- Sports awards
- Certain insurance payments
- Income from an annuity
- Income from a trust
- Income deemed to yield from capital (called ‘tariff income’)
- Capital treated as income
- Any other income which is taxable
- Any income which the claimant is treated as having (notional income)
Generally employed earnings will be reported to DWP by HMRC under the Real Time Information (RTI) system.
- A person has employed earnings in respect of which deductions or repayments of income tax are required to be made under the PAYE regulations (Pay as You Earn) AND
- The person required to make those deductions or repayments is a Real Time Information employer
The UC regulations make it clear that where these two requirements are met the amount reported by the employer to HMRC via the RTI system is the amount that the UC claimant is to be treated as receiving in that assessment period.
This has a number of consequences for UC claimants. In brief these are:
- If the figure reported under RTI is wrong, UC will be calculated on this incorrect amount
- If the employer is late sending in their RTI return (called an FPS), so that it is sent in the next assessment period (whereas the payment was made in the earlier period) the payment will be treated as received in that later assessment period rather than the one in which it was actually received. This can lead to spikes in UC entitlement for people who are paid the same each month, depending on when their employer submits their RTI figures to HMRC. It can also lead to claimants missing out on work allowances for a given month
- There appears to be no mechanism for correcting incorrect RTI data
The Regulations do make some provisions for reporting income other than by RTI. Where an employer is not required to report through RTI or fails to report (note this is a total failure to report rather than incorrectly reporting) the earnings to HMRC then DWP will ask the claimant to self-report their figures. This will be done through a self-reporting earnings tool online. The claimant may also be asked to produce verification of those earnings (for example by providing a payslip).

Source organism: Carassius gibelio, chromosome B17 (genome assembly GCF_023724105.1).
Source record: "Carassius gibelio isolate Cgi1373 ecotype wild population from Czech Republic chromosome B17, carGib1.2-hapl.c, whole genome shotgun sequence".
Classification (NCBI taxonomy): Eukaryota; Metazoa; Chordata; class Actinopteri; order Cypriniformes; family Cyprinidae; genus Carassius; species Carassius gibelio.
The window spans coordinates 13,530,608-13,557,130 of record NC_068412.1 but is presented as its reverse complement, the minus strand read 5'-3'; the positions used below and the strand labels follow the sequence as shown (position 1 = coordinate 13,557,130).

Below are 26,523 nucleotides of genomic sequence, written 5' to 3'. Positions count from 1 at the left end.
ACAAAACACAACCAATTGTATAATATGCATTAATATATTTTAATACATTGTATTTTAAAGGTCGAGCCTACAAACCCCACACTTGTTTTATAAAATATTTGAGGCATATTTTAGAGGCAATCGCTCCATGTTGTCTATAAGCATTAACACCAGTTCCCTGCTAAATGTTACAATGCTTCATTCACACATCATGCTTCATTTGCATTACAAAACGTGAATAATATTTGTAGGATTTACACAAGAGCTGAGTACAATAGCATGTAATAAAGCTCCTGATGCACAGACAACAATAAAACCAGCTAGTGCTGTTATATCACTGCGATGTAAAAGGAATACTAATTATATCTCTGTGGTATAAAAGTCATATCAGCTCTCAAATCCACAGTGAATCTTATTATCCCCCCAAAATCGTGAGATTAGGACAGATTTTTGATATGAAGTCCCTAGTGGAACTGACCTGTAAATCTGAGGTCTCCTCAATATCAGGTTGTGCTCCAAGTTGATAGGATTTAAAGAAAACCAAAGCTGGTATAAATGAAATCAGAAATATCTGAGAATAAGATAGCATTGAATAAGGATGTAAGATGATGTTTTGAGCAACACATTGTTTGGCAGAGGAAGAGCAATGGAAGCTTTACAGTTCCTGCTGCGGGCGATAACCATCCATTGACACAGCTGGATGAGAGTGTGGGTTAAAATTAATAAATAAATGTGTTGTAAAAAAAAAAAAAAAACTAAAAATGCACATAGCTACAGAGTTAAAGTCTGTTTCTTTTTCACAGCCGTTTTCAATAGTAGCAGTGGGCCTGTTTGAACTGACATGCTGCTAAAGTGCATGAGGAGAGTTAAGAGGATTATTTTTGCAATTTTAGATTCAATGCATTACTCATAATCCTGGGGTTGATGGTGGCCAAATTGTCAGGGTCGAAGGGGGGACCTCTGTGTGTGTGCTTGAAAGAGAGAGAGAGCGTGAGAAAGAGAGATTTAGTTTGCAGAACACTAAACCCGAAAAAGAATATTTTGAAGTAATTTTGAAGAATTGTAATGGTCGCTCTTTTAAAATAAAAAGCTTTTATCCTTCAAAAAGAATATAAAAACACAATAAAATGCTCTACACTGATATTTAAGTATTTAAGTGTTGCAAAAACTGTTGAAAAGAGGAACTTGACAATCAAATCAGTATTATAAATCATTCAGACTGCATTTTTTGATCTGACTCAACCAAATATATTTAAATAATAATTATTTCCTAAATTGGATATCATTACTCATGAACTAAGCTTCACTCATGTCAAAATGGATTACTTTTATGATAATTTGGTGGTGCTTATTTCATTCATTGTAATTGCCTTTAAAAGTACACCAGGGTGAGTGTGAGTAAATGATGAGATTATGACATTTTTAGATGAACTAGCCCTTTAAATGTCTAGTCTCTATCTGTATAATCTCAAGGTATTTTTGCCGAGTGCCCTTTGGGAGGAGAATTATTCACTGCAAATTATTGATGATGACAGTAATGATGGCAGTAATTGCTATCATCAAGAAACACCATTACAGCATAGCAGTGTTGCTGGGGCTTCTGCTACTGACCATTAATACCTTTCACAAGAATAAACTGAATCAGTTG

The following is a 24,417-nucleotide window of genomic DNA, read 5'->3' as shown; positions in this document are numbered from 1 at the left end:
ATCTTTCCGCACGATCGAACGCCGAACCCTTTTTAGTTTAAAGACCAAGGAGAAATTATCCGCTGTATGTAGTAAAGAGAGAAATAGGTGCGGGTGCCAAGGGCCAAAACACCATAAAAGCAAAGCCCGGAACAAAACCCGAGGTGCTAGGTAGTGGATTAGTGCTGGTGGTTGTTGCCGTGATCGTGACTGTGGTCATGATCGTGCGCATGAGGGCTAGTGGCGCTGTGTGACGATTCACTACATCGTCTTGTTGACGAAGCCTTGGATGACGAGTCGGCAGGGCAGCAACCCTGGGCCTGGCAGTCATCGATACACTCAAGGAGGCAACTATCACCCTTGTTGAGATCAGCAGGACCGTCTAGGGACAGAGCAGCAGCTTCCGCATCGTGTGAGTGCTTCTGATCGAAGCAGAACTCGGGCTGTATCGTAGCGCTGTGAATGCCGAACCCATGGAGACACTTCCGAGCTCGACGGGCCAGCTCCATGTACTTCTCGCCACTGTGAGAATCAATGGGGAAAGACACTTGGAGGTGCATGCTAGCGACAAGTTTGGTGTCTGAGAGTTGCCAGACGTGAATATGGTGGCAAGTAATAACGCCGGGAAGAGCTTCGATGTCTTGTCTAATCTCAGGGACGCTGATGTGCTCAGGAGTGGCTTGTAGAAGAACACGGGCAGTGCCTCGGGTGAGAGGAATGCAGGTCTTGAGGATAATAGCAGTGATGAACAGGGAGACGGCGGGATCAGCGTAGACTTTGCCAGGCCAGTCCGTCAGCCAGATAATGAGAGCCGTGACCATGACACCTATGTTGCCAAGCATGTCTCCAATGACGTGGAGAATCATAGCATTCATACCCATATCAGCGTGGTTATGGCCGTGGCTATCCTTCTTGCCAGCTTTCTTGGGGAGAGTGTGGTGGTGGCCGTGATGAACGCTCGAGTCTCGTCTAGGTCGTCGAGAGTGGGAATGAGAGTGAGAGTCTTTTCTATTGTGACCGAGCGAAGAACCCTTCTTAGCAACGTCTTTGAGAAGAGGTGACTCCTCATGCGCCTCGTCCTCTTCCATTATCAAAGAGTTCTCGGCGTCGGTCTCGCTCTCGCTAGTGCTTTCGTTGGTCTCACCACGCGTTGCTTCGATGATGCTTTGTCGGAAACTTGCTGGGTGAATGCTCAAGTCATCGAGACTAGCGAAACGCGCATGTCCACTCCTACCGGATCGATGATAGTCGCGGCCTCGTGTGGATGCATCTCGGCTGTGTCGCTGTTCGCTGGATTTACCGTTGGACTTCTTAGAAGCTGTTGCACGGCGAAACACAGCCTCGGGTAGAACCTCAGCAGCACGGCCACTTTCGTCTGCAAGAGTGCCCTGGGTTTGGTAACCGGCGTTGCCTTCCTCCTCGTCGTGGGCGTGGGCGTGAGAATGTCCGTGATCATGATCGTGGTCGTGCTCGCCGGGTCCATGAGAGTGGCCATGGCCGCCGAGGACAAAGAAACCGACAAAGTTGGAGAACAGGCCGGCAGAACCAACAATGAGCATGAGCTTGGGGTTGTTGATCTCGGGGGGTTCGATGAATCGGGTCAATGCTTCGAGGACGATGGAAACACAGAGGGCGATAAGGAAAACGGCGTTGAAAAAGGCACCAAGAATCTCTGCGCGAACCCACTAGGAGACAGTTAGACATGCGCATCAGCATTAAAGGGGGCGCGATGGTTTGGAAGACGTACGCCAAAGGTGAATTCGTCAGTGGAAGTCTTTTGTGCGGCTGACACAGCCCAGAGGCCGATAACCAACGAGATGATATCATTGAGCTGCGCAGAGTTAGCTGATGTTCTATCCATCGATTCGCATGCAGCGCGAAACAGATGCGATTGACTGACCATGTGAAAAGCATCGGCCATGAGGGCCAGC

Once earnings have been self-reported, they should not be taken into account again if the employer then reports those earnings through RTI.
Self-employed claimants will be required to submit details about their earnings each month using an online system. More information about this can be found in our self-employed section.
Surplus earnings and losses
In digital service areas, it is expected that the UC rules will introduce a surplus earnings and loss policy in respect of income (The Universal Credit (Surpluses and Self-employed Losses) (Digital Service) Amendment Regulations 2015). These surplus earnings rules were due to come into force in 2016 for those claiming in digital UC areas but were then postponed until April 2017 (see the Universal Credit (Surpluses and Self-employed Losses) (Change of coming into force) Regulations 2016). However it was announced on 20 July 2016 that these changes would be delayed further and would now be implemented from April 2018.
You can find out more about what counts as a digital area in our timetable section.
The basic principle is that if someone has a UC award terminated (for example because their income goes up due to a new job) a calculation will be done to work out their ‘surplus earnings’ for that month and the following five months. Surplus earnings are essentially the amount of income they have above the point at which their UC would reduce to nil plus a £300 de minimis. If the person then needs to reclaim UC within that period, say because they lose their job after four months, the surplus earnings for those four months will be applied to their new claim as income. This means they will receive either a reduced UC award or a Nil award and that will continue until the surplus earnings are used up. These surplus earnings will apply to both employed and self-employed claimants.
For self-employed claimants, some recognition for losses will also be introduced. The rules mean that a loss from the previous 11 months can be carried forward and used in an assessment period. However, the loss can only reduce income down to the level of the minimum income floor and it cannot take account of any pension contributions.
Updated 26 July 2016